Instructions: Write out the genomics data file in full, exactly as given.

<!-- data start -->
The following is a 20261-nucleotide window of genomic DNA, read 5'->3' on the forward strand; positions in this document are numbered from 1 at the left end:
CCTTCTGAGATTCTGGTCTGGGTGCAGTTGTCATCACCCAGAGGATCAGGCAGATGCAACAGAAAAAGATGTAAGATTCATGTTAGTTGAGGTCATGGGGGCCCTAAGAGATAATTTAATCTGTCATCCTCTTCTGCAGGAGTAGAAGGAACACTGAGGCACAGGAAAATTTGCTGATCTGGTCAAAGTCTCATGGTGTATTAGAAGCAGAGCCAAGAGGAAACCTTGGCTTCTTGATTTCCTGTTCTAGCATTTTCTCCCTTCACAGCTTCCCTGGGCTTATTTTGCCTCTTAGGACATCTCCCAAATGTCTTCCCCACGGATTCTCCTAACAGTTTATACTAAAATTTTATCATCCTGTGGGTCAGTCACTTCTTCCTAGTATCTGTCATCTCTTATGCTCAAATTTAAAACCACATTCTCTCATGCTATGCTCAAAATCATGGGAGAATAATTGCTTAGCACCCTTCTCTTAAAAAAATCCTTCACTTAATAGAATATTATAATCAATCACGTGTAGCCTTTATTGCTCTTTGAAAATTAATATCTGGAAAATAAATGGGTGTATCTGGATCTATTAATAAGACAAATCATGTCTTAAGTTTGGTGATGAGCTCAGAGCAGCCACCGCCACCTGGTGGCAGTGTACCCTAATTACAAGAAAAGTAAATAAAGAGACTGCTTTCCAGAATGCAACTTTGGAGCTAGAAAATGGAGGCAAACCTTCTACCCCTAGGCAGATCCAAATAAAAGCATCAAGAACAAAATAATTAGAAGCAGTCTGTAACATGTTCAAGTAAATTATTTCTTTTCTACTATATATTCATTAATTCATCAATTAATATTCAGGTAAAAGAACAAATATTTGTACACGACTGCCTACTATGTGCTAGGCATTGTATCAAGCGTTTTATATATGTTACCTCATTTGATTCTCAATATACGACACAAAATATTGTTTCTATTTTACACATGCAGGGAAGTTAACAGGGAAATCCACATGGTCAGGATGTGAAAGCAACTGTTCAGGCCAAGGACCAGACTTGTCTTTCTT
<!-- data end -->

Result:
The following is a 20261-nucleotide window of genomic DNA, read 5'->3' on the forward strand; positions in this document are numbered from 1 at the left end:
CCTTCTGAGATTCTGGTCTGGGTGCAGTTGTCATCACCCAGAGGATCAGGCAGATGCAACAGAAAAAGATGTAAGATTCATGTTAGTTGAGGTCATGGGGGCCCTAAGAGATAATTTAATCTGTCATCCTCTTCTGCAGGAGTAGAAGGAACACTGAGGCACAGGAAAATTTGCTGATCTGGTCAAAGTCTCATGGTGTATTAGAAGCAGAGCCAAGAGGAAACCTTGGCTTCTTGATTTCCTGTTCTAGCATTTTCTCCCTTCACAGCTTCCCTGGGCTTATTTTGCCTCTTAGGACATCTCCCAAATGTCTTCCCCACGGATTCTCCTAACAGTTTATACTAAAATTTTATCATCCTGTGGGTCAGTCACTTCTTCCTAGTATCTGTCATCTCTTATGCTCAAATTTAAAACCACATTCTCTCATGCTATGCTCAAAATCATGGGAGAATAATTGCTTAGCACCCTTCTCTTAAAAAAATCCTTCACTTAATAGAATATTATAATCAATCACGTGTAGCCTTTATTGCTCTTTGAAAATTAATATCTGGAAAATAAATGGGTGTATCTGGATCTATTAATAAGACAAATCATGTCTTAAGTTTGGTGATGAGCTCAGAGCAGCCACCGCCACCTGGTGGCAGTGTACCCTAATTACAAGAAAAGTAAATAAAGAGACTGCTTTCCAGAATGCAACTTTGGAGCTAGAAAATGGAGGCAAACCTTCTACCCCTAGGCAGATCCAAATAAAAGCATCAAGAACAAAATAATTAGAAGCAGTCTGTAACATGTTCAAGTAAATTATTTCTTTTCTACTATATATTCATTAATTCATCAATTAATATTCAGGTAAAAGAACAAATATTTGTACACGACTGCCTACTATGTGCTAGGCATTGTATCAAGCGTTTTATATATGTTACCTCATTTGATTCTCAATATACGACACAAAATATTGTTTCTATTTTACACATGCAGGGAAGTTAACAGGGAAATCCACATGGTCAGGATGTGAAAGCAACTGTTCAGGCCAAGGACCAGACTTGTCTTTCTT